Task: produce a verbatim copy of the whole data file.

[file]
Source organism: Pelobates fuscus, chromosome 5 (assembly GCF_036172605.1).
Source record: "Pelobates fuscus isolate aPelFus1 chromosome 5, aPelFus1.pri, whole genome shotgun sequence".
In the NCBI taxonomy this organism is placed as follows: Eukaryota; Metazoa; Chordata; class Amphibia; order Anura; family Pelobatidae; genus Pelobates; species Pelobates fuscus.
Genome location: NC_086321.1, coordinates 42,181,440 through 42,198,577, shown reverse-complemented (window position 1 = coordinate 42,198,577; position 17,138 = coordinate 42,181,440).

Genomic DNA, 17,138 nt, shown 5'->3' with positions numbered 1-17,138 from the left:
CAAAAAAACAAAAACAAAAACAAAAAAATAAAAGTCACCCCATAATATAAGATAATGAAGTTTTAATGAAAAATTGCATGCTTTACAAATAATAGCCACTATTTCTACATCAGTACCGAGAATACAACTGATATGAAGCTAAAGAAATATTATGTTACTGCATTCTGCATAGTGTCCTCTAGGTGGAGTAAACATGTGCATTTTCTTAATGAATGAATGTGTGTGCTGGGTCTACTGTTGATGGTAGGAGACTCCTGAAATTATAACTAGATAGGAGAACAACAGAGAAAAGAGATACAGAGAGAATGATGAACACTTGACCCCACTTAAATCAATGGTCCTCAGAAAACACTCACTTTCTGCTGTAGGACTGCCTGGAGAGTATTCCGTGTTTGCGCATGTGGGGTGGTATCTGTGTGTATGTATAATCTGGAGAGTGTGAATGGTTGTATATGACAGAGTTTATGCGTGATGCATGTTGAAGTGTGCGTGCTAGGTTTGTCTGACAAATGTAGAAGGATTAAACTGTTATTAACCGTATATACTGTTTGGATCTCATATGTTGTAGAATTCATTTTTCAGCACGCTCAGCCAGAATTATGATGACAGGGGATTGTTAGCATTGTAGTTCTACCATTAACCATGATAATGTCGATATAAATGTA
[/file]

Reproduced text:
Source organism: Pelobates fuscus, chromosome 5 (assembly GCF_036172605.1).
Source record: "Pelobates fuscus isolate aPelFus1 chromosome 5, aPelFus1.pri, whole genome shotgun sequence".
In the NCBI taxonomy this organism is placed as follows: Eukaryota; Metazoa; Chordata; class Amphibia; order Anura; family Pelobatidae; genus Pelobates; species Pelobates fuscus.
Genome location: NC_086321.1, coordinates 42,181,440 through 42,198,577, shown reverse-complemented (window position 1 = coordinate 42,198,577; position 17,138 = coordinate 42,181,440).

Genomic DNA, 17,138 nt, shown 5'->3' with positions numbered 1-17,138 from the left:
CAAAAAAACAAAAACAAAAACAAAAAAATAAAAGTCACCCCATAATATAAGATAATGAAGTTTTAATGAAAAATTGCATGCTTTACAAATAATAGCCACTATTTCTACATCAGTACCGAGAATACAACTGATATGAAGCTAAAGAAATATTATGTTACTGCATTCTGCATAGTGTCCTCTAGGTGGAGTAAACATGTGCATTTTCTTAATGAATGAATGTGTGTGCTGGGTCTACTGTTGATGGTAGGAGACTCCTGAAATTATAACTAGATAGGAGAACAACAGAGAAAAGAGATACAGAGAGAATGATGAACACTTGACCCCACTTAAATCAATGGTCCTCAGAAAACACTCACTTTCTGCTGTAGGACTGCCTGGAGAGTATTCCGTGTTTGCGCATGTGGGGTGGTATCTGTGTGTATGTATAATCTGGAGAGTGTGAATGGTTGTATATGACAGAGTTTATGCGTGATGCATGTTGAAGTGTGCGTGCTAGGTTTGTCTGACAAATGTAGAAGGATTAAACTGTTATTAACCGTATATACTGTTTGGATCTCATATGTTGTAGAATTCATTTTTCAGCACGCTCAGCCAGAATTATGATGACAGGGGATTGTTAGCATTGTAGTTCTACCATTAACCATGATAATGTCGATATAAATGTA